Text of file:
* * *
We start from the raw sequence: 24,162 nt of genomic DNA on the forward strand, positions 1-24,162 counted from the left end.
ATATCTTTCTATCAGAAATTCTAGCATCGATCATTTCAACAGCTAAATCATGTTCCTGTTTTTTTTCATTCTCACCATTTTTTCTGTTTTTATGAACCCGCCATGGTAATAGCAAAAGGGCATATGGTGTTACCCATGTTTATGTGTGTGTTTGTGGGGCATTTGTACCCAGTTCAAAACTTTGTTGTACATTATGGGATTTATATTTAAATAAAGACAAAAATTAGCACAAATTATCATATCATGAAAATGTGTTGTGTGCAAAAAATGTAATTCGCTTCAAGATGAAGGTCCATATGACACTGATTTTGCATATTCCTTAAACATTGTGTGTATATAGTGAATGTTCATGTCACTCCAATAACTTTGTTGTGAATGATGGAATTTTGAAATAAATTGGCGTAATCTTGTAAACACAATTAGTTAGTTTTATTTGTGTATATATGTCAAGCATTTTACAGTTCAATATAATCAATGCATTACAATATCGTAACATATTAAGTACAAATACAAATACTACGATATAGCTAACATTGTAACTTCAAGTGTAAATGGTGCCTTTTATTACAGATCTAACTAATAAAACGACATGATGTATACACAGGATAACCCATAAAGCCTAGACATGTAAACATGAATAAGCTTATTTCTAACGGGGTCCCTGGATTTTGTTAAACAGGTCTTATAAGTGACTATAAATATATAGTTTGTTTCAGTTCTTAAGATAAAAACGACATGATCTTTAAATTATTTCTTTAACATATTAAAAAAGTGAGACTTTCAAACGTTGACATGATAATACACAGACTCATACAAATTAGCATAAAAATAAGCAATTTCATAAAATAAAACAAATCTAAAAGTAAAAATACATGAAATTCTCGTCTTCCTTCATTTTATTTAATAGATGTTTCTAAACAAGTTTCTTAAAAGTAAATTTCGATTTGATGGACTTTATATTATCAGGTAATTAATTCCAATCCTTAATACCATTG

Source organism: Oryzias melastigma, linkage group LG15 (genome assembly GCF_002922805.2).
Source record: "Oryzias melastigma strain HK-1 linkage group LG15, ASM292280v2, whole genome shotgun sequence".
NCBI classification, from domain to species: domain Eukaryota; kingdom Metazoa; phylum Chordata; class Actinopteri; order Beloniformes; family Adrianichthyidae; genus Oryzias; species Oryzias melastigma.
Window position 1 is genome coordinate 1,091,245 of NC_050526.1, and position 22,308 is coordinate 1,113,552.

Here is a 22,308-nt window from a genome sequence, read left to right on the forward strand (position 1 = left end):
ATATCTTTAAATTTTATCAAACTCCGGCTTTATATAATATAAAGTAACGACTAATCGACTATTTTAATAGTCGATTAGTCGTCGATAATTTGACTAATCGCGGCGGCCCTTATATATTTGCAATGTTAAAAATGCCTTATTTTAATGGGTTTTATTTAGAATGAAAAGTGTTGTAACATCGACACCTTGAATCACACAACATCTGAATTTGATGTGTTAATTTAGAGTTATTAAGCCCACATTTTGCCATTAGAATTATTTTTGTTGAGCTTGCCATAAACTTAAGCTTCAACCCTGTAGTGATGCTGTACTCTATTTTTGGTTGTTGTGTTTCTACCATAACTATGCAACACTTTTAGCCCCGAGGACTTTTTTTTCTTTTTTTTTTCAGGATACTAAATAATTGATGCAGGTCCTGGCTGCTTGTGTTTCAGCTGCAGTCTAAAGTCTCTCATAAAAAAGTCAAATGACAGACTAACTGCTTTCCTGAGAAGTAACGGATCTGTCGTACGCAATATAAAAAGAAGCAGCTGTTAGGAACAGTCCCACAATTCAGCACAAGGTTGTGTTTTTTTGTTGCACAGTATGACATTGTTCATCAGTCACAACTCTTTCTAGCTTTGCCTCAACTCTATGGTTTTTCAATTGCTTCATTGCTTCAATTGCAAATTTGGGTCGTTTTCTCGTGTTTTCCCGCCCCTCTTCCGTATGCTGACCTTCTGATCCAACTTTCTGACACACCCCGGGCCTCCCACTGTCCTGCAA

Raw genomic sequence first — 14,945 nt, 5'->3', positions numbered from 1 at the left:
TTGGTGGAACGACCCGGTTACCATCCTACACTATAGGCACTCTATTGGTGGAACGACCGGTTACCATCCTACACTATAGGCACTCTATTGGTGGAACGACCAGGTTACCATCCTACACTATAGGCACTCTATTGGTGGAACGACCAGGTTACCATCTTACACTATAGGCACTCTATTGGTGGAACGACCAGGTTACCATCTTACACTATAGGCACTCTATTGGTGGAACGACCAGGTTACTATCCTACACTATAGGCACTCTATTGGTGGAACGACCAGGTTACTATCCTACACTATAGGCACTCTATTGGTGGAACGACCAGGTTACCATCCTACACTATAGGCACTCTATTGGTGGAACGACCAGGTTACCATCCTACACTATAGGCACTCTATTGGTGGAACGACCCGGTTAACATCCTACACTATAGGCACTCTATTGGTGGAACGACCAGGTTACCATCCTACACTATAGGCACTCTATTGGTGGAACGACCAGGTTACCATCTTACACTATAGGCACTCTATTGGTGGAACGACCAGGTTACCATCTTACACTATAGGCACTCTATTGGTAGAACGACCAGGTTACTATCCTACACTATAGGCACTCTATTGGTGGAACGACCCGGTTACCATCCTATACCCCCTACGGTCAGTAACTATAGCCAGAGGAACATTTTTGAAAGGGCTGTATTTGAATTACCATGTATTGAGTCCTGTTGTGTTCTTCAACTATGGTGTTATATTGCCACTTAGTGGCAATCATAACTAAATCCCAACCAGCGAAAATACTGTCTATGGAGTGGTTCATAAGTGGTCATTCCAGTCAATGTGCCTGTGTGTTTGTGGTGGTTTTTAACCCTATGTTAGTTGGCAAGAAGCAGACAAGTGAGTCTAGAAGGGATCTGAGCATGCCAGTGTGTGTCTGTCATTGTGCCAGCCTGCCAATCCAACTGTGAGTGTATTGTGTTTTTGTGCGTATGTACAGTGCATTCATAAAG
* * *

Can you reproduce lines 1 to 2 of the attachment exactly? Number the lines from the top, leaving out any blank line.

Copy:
We start from the raw sequence: 24,162 nt of genomic DNA on the forward strand, positions 1-24,162 counted from the left end.
ATATCTTTCTATCAGAAATTCTAGCATCGATCATTTCAACAGCTAAATCATGTTCCTGTTTTTTTTCATTCTCACCATTTTTTCTGTTTTTATGAACCCGCCATGGTAATAGCAAAAGGGCATATGGTGTTACCCATGTTTATGTGTGTGTTTGTGGGGCATTTGTACCCAGTTCAAAACTTTGTTGTACATTATGGGATTTATATTTAAATAAAGACAAAAATTAGCACAAATTATCATATCATGAAAATGTGTTGTGTGCAAAAAATGTAATTCGCTTCAAGATGAAGGTCCATATGACACTGATTTTGCATATTCCTTAAACATTGTGTGTATATAGTGAATGTTCATGTCACTCCAATAACTTTGTTGTGAATGATGGAATTTTGAAATAAATTGGCGTAATCTTGTAAACACAATTAGTTAGTTTTATTTGTGTATATATGTCAAGCATTTTACAGTTCAATATAATCAATGCATTACAATATCGTAACATATTAAGTACAAATACAAATACTACGATATAGCTAACATTGTAACTTCAAGTGTAAATGGTGCCTTTTATTACAGATCTAACTAATAAAACGACATGATGTATACACAGGATAACCCATAAAGCCTAGACATGTAAACATGAATAAGCTTATTTCTAACGGGGTCCCTGGATTTTGTTAAACAGGTCTTATAAGTGACTATAAATATATAGTTTGTTTCAGTTCTTAAGATAAAAACGACATGATCTTTAAATTATTTCTTTAACATATTAAAAAAGTGAGACTTTCAAACGTTGACATGATAATACACAGACTCATACAAATTAGCATAAAAATAAGCAATTTCATAAAATAAAACAAATCTAAAAGTAAAAATACATGAAATTCTCGTCTTCCTTCATTTTATTTAATAGATGTTTCTAAACAAGTTTCTTAAAAGTAAATTTCGATTTGATGGACTTTATATTATCAGGTAATTAATTCCAATCCTTAATACCATTG